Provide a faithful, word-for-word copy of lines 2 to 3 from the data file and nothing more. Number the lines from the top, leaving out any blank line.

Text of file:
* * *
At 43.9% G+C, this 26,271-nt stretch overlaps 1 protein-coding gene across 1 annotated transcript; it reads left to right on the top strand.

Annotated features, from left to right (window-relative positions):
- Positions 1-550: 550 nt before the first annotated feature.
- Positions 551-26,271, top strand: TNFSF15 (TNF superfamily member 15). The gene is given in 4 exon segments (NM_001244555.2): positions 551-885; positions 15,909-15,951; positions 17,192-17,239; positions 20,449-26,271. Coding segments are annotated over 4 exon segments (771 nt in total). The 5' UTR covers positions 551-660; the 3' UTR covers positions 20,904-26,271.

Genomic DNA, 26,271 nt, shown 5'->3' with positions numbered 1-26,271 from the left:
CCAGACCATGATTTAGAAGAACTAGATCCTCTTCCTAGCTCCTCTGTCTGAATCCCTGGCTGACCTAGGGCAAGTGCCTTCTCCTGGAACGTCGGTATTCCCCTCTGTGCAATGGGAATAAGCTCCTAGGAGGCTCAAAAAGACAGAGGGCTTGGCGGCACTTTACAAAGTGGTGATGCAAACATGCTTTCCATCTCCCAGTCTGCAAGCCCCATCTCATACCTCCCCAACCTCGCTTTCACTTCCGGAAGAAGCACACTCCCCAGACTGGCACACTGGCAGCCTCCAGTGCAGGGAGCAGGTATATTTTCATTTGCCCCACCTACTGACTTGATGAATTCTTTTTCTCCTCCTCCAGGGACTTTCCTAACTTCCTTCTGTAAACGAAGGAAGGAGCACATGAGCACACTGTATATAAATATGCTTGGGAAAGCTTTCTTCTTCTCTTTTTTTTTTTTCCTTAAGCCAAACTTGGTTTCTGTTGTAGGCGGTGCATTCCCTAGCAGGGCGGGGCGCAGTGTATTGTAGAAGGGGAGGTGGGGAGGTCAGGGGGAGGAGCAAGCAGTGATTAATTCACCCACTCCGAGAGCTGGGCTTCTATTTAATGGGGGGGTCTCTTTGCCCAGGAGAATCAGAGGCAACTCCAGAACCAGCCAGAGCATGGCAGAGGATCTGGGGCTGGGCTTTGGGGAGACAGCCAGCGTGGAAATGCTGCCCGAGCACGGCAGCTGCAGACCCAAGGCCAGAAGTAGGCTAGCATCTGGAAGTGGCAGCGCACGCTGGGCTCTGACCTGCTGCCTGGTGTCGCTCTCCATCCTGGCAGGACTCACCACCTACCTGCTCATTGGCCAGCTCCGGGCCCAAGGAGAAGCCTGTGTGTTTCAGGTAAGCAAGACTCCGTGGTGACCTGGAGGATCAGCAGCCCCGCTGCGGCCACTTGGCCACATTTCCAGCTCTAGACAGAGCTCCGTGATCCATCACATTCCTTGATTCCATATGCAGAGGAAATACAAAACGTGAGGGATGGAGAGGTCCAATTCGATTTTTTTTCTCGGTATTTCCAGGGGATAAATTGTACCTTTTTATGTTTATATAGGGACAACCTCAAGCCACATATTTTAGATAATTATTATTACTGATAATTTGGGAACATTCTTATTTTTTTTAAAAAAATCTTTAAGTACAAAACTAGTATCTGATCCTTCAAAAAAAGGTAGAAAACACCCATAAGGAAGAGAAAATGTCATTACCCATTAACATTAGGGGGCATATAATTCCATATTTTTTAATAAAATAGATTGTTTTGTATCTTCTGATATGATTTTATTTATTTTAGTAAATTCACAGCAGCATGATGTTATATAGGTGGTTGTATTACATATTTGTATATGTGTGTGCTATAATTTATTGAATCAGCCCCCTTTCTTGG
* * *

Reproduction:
Annotated features, from left to right (window-relative positions):
- Positions 1-550: 550 nt before the first annotated feature.